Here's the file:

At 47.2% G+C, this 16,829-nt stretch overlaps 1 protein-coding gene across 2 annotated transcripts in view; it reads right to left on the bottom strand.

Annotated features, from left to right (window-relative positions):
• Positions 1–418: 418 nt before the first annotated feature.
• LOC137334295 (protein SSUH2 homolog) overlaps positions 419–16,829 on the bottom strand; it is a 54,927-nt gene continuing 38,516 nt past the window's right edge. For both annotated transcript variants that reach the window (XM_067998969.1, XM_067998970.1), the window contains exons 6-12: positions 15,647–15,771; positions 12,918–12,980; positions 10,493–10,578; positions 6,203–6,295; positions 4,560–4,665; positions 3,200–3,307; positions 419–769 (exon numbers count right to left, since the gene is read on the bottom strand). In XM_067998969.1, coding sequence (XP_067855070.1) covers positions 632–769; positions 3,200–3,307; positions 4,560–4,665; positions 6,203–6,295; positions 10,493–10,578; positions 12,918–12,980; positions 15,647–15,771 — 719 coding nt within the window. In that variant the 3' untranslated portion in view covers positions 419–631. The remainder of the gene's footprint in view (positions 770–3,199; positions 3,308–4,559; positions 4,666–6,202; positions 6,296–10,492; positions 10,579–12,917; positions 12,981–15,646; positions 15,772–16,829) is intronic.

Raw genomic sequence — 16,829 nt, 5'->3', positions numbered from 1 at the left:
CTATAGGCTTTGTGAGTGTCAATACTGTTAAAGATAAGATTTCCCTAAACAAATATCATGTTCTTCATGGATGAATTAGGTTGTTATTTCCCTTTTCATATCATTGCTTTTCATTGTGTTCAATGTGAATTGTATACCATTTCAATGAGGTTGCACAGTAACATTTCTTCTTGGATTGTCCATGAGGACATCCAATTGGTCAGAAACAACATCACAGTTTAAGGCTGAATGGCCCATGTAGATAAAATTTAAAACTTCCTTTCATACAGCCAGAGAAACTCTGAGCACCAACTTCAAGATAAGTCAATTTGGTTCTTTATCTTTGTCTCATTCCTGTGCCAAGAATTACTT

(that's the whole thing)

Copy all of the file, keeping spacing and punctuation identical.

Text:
At 47.2% G+C, this 16,829-nt stretch overlaps 1 protein-coding gene across 2 annotated transcripts in view; it reads right to left on the bottom strand.

Annotated features, from left to right (window-relative positions):
• Positions 1–418: 418 nt before the first annotated feature.
• LOC137334295 (protein SSUH2 homolog) overlaps positions 419–16,829 on the bottom strand; it is a 54,927-nt gene continuing 38,516 nt past the window's right edge. For both annotated transcript variants that reach the window (XM_067998969.1, XM_067998970.1), the window contains exons 6-12: positions 15,647–15,771; positions 12,918–12,980; positions 10,493–10,578; positions 6,203–6,295; positions 4,560–4,665; positions 3,200–3,307; positions 419–769 (exon numbers count right to left, since the gene is read on the bottom strand). In XM_067998969.1, coding sequence (XP_067855070.1) covers positions 632–769; positions 3,200–3,307; positions 4,560–4,665; positions 6,203–6,295; positions 10,493–10,578; positions 12,918–12,980; positions 15,647–15,771 — 719 coding nt within the window. In that variant the 3' untranslated portion in view covers positions 419–631. The remainder of the gene's footprint in view (positions 770–3,199; positions 3,308–4,559; positions 4,666–6,202; positions 6,296–10,492; positions 10,579–12,917; positions 12,981–15,646; positions 15,772–16,829) is intronic.

Raw genomic sequence — 16,829 nt, 5'->3', positions numbered from 1 at the left:
CTATAGGCTTTGTGAGTGTCAATACTGTTAAAGATAAGATTTCCCTAAACAAATATCATGTTCTTCATGGATGAATTAGGTTGTTATTTCCCTTTTCATATCATTGCTTTTCATTGTGTTCAATGTGAATTGTATACCATTTCAATGAGGTTGCACAGTAACATTTCTTCTTGGATTGTCCATGAGGACATCCAATTGGTCAGAAACAACATCACAGTTTAAGGCTGAATGGCCCATGTAGATAAAATTTAAAACTTCCTTTCATACAGCCAGAGAAACTCTGAGCACCAACTTCAAGATAAGTCAATTTGGTTCTTTATCTTTGTCTCATTCCTGTGCCAAGAATTACTT